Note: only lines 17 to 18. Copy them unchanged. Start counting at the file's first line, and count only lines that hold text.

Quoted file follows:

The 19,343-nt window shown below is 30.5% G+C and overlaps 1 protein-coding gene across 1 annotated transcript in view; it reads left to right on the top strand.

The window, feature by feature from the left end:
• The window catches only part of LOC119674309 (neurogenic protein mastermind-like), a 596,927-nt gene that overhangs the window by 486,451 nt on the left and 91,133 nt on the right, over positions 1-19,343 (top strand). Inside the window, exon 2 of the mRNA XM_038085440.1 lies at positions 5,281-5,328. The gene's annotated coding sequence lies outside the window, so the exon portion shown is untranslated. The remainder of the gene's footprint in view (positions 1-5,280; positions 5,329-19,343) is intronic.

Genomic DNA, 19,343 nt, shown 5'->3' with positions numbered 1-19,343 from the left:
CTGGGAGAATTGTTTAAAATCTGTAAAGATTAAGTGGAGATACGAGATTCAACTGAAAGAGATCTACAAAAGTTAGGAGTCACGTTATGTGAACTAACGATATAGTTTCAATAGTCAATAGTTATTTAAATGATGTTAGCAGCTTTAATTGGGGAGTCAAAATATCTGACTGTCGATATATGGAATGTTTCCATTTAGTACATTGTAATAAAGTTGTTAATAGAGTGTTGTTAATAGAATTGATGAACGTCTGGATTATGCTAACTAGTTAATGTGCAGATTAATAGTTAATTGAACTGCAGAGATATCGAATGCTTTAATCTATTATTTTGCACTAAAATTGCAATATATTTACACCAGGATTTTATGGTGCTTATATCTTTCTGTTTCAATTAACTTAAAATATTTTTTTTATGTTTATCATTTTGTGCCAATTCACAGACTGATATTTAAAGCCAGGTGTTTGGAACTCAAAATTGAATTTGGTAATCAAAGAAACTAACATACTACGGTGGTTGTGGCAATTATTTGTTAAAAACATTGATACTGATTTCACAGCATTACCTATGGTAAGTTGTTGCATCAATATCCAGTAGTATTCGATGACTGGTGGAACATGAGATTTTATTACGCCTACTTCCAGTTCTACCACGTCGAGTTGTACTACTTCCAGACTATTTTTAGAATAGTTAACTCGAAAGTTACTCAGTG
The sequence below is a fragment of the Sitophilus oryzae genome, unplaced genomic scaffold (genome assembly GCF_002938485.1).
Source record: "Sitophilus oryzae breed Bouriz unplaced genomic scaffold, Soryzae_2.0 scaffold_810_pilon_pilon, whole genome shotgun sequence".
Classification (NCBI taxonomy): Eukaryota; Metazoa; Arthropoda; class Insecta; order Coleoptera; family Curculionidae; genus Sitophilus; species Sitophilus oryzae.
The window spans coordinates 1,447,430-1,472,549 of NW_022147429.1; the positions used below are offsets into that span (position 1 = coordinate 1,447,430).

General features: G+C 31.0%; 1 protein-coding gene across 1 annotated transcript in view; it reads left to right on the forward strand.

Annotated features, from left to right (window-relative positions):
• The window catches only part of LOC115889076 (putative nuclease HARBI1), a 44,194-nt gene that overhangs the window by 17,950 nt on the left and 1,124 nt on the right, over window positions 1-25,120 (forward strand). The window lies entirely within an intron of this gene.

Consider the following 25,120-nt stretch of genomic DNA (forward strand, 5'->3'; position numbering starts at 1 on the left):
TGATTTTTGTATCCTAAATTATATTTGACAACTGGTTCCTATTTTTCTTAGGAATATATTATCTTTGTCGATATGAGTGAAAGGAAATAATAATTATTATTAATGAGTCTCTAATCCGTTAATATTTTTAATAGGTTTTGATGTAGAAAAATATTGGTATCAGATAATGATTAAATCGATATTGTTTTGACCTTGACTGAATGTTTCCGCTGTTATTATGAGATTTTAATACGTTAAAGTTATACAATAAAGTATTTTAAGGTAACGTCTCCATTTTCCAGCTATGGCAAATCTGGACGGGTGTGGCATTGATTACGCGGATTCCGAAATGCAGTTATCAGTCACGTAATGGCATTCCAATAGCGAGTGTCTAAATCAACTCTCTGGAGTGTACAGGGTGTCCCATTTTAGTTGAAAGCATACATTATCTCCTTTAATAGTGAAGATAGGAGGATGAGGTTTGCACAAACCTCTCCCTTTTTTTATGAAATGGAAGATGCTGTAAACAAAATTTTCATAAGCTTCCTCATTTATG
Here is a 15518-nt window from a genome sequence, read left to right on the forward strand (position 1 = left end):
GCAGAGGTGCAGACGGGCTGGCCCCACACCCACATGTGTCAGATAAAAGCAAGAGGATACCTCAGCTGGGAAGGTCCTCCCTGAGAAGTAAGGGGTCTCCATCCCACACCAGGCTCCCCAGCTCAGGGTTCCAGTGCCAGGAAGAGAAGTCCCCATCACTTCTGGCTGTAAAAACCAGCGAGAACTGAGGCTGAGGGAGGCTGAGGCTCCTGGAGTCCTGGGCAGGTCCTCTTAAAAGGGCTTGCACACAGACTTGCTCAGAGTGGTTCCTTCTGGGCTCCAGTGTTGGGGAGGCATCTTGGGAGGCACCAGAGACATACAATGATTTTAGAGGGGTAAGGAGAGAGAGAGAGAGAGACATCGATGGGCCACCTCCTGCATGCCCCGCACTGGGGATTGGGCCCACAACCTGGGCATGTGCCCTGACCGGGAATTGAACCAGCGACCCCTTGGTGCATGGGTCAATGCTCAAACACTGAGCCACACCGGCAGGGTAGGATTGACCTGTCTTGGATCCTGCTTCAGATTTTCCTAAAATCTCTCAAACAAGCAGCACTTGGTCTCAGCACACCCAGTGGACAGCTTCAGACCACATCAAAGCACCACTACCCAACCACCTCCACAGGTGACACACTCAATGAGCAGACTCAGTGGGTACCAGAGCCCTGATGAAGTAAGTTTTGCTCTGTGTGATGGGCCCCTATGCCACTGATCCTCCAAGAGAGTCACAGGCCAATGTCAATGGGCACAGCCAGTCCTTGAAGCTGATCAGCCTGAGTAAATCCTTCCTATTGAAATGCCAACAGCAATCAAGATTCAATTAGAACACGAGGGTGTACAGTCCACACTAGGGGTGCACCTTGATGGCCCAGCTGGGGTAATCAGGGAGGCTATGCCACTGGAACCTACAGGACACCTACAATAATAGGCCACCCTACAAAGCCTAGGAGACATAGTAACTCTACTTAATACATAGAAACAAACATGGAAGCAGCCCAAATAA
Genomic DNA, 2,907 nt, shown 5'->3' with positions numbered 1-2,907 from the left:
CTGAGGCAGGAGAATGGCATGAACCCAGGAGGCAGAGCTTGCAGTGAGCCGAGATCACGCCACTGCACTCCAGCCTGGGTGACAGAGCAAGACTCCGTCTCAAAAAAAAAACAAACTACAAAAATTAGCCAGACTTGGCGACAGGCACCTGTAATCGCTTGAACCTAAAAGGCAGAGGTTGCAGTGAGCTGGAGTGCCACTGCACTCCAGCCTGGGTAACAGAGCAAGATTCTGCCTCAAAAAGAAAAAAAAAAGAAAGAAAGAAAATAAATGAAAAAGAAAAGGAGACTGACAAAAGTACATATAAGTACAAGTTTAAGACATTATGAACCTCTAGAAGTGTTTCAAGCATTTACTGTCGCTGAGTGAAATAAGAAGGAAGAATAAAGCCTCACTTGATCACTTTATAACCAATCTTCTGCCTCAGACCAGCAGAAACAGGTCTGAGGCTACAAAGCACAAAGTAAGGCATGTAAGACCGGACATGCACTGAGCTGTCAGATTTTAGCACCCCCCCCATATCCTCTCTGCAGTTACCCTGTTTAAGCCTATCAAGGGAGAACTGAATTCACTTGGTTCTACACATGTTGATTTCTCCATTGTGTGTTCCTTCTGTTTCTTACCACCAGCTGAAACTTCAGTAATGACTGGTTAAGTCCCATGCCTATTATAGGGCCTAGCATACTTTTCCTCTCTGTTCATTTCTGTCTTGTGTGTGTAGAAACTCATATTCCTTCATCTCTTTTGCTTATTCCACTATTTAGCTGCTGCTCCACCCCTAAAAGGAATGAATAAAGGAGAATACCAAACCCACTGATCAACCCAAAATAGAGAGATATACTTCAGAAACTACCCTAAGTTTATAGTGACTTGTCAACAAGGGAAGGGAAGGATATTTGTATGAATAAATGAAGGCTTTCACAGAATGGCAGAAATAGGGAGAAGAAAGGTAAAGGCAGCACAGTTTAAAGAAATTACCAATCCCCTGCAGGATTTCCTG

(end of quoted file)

Genomic DNA, 2,907 nt, shown 5'->3' with positions numbered 1-2,907 from the left:
CTGAGGCAGGAGAATGGCATGAACCCAGGAGGCAGAGCTTGCAGTGAGCCGAGATCACGCCACTGCACTCCAGCCTGGGTGACAGAGCAAGACTCCGTCTCAAAAAAAAAACAAACTACAAAAATTAGCCAGACTTGGCGACAGGCACCTGTAATCGCTTGAACCTAAAAGGCAGAGGTTGCAGTGAGCTGGAGTGCCACTGCACTCCAGCCTGGGTAACAGAGCAAGATTCTGCCTCAAAAAGAAAAAAAAAAGAAAGAAAGAAAATAAATGAAAAAGAAAAGGAGACTGACAAAAGTACATATAAGTACAAGTTTAAGACATTATGAACCTCTAGAAGTGTTTCAAGCATTTACTGTCGCTGAGTGAAATAAGAAGGAAGAATAAAGCCTCACTTGATCACTTTATAACCAATCTTCTGCCTCAGACCAGCAGAAACAGGTCTGAGGCTACAAAGCACAAAGTAAGGCATGTAAGACCGGACATGCACTGAGCTGTCAGATTTTAGCACCCCCCCCATATCCTCTCTGCAGTTACCCTGTTTAAGCCTATCAAGGGAGAACTGAATTCACTTGGTTCTACACATGTTGATTTCTCCATTGTGTGTTCCTTCTGTTTCTTACCACCAGCTGAAACTTCAGTAATGACTGGTTAAGTCCCATGCCTATTATAGGGCCTAGCATACTTTTCCTCTCTGTTCATTTCTGTCTTGTGTGTGTAGAAACTCATATTCCTTCATCTCTTTTGCTTATTCCACTATTTAGCTGCTGCTCCACCCCTAAAAGGAATGAATAAAGGAGAATACCAAACCCACTGATCAACCCAAAATAGAGAGATATACTTCAGAAACTACCCTAAGTTTATAGTGACTTGTCAACAAGGGAAGGGAAGGATATTTGTATGAATAAATGAAGGCTTTCACAGAATGGCAGAAATAGGGAGAAGAAAGGTAAAGGCAGCACAGTTTAAAGAAATTACCAATCCCCTGCAGGATTTCCTG